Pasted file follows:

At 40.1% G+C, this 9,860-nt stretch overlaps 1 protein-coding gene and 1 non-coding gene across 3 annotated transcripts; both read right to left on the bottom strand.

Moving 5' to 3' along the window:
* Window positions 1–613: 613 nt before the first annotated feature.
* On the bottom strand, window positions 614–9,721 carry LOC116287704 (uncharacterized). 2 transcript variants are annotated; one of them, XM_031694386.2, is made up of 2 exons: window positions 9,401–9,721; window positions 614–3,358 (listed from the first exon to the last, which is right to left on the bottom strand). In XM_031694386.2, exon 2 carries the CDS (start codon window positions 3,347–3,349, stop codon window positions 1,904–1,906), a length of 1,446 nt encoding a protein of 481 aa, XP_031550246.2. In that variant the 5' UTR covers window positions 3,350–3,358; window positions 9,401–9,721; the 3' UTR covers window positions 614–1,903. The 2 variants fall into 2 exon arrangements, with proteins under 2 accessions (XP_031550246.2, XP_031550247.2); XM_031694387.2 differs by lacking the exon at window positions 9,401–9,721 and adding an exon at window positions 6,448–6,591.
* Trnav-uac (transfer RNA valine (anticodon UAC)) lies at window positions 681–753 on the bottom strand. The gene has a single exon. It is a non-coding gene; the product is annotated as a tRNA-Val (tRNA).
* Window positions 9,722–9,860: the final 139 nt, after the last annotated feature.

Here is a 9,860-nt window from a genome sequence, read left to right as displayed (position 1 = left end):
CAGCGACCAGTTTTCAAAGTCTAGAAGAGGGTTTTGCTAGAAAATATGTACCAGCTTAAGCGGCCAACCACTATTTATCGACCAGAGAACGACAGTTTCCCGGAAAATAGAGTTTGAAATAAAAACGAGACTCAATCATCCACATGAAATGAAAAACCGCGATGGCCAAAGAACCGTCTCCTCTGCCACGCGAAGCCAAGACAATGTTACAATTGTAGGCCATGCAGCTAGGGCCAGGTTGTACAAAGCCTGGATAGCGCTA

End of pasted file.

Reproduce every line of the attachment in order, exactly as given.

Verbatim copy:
At 40.1% G+C, this 9,860-nt stretch overlaps 1 protein-coding gene and 1 non-coding gene across 3 annotated transcripts; both read right to left on the bottom strand.

Moving 5' to 3' along the window:
* Window positions 1–613: 613 nt before the first annotated feature.
* On the bottom strand, window positions 614–9,721 carry LOC116287704 (uncharacterized). 2 transcript variants are annotated; one of them, XM_031694386.2, is made up of 2 exons: window positions 9,401–9,721; window positions 614–3,358 (listed from the first exon to the last, which is right to left on the bottom strand). In XM_031694386.2, exon 2 carries the CDS (start codon window positions 3,347–3,349, stop codon window positions 1,904–1,906), a length of 1,446 nt encoding a protein of 481 aa, XP_031550246.2. In that variant the 5' UTR covers window positions 3,350–3,358; window positions 9,401–9,721; the 3' UTR covers window positions 614–1,903. The 2 variants fall into 2 exon arrangements, with proteins under 2 accessions (XP_031550246.2, XP_031550247.2); XM_031694387.2 differs by lacking the exon at window positions 9,401–9,721 and adding an exon at window positions 6,448–6,591.
* Trnav-uac (transfer RNA valine (anticodon UAC)) lies at window positions 681–753 on the bottom strand. The gene has a single exon. It is a non-coding gene; the product is annotated as a tRNA-Val (tRNA).
* Window positions 9,722–9,860: the final 139 nt, after the last annotated feature.

Here is a 9,860-nt window from a genome sequence, read left to right as displayed (position 1 = left end):
CAGCGACCAGTTTTCAAAGTCTAGAAGAGGGTTTTGCTAGAAAATATGTACCAGCTTAAGCGGCCAACCACTATTTATCGACCAGAGAACGACAGTTTCCCGGAAAATAGAGTTTGAAATAAAAACGAGACTCAATCATCCACATGAAATGAAAAACCGCGATGGCCAAAGAACCGTCTCCTCTGCCACGCGAAGCCAAGACAATGTTACAATTGTAGGCCATGCAGCTAGGGCCAGGTTGTACAAAGCCTGGATAGCGCTA